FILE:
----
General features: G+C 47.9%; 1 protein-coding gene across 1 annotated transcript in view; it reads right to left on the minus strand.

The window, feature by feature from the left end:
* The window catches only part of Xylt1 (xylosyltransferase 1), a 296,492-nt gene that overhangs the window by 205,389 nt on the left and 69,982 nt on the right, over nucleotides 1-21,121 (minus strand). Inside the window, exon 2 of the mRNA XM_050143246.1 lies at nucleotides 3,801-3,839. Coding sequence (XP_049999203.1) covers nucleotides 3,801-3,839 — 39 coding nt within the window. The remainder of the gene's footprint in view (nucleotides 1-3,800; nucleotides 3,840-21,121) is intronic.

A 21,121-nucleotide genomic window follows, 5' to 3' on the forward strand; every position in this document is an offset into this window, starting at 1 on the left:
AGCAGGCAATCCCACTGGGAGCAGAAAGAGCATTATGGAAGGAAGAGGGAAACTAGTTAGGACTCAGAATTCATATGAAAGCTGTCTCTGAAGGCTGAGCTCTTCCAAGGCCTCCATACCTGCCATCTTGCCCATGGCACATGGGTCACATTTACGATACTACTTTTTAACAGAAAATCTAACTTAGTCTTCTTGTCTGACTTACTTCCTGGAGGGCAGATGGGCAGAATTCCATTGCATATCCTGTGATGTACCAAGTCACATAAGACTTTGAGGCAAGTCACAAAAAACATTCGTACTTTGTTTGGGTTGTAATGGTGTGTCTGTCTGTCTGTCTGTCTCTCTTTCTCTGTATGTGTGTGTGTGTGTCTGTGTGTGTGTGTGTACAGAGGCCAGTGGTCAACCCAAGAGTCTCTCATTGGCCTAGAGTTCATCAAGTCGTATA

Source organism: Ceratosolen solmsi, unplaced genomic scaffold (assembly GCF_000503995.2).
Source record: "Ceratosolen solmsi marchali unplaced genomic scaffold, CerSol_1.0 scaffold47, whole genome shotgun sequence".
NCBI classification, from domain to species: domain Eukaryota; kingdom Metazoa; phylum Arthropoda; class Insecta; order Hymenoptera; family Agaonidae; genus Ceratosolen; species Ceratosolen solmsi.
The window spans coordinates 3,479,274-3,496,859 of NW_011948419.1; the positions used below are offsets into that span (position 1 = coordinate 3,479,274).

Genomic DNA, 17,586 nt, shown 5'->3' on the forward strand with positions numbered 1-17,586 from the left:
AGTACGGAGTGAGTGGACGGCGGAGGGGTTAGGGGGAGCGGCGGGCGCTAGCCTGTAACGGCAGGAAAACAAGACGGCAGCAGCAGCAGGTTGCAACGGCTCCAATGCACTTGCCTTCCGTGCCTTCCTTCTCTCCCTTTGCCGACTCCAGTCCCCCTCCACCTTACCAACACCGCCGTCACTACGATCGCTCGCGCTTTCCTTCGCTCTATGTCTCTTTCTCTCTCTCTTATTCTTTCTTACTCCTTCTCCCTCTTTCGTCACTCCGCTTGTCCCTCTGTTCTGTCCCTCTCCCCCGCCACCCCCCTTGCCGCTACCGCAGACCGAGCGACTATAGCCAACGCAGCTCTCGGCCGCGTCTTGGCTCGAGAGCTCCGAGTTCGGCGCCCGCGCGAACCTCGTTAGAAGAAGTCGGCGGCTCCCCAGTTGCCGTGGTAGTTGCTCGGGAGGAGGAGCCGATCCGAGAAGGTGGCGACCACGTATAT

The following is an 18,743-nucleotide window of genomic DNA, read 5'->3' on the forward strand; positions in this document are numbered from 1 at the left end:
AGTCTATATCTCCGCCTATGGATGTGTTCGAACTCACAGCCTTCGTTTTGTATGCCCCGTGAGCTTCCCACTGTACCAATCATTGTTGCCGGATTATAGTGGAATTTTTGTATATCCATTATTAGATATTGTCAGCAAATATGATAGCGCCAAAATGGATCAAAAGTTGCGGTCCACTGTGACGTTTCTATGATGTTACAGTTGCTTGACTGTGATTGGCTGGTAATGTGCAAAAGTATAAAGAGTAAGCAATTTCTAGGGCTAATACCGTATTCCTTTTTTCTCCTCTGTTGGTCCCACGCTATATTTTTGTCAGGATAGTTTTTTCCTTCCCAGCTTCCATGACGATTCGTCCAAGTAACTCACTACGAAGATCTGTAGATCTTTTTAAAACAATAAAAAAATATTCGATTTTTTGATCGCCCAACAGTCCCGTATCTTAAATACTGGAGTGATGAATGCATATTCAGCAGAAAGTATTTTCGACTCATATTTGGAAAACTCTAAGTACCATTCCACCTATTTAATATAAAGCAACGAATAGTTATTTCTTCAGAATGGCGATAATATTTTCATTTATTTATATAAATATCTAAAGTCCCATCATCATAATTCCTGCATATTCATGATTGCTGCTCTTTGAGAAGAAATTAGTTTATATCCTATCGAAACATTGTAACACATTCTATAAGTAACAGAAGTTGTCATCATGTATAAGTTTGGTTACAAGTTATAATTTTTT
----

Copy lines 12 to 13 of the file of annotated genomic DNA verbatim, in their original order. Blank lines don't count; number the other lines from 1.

The following is an 18,743-nucleotide window of genomic DNA, read 5'->3' on the forward strand; positions in this document are numbered from 1 at the left end:
AGTCTATATCTCCGCCTATGGATGTGTTCGAACTCACAGCCTTCGTTTTGTATGCCCCGTGAGCTTCCCACTGTACCAATCATTGTTGCCGGATTATAGTGGAATTTTTGTATATCCATTATTAGATATTGTCAGCAAATATGATAGCGCCAAAATGGATCAAAAGTTGCGGTCCACTGTGACGTTTCTATGATGTTACAGTTGCTTGACTGTGATTGGCTGGTAATGTGCAAAAGTATAAAGAGTAAGCAATTTCTAGGGCTAATACCGTATTCCTTTTTTCTCCTCTGTTGGTCCCACGCTATATTTTTGTCAGGATAGTTTTTTCCTTCCCAGCTTCCATGACGATTCGTCCAAGTAACTCACTACGAAGATCTGTAGATCTTTTTAAAACAATAAAAAAATATTCGATTTTTTGATCGCCCAACAGTCCCGTATCTTAAATACTGGAGTGATGAATGCATATTCAGCAGAAAGTATTTTCGACTCATATTTGGAAAACTCTAAGTACCATTCCACCTATTTAATATAAAGCAACGAATAGTTATTTCTTCAGAATGGCGATAATATTTTCATTTATTTATATAAATATCTAAAGTCCCATCATCATAATTCCTGCATATTCATGATTGCTGCTCTTTGAGAAGAAATTAGTTTATATCCTATCGAAACATTGTAACACATTCTATAAGTAACAGAAGTTGTCATCATGTATAAGTTTGGTTACAAGTTATAATTTTTT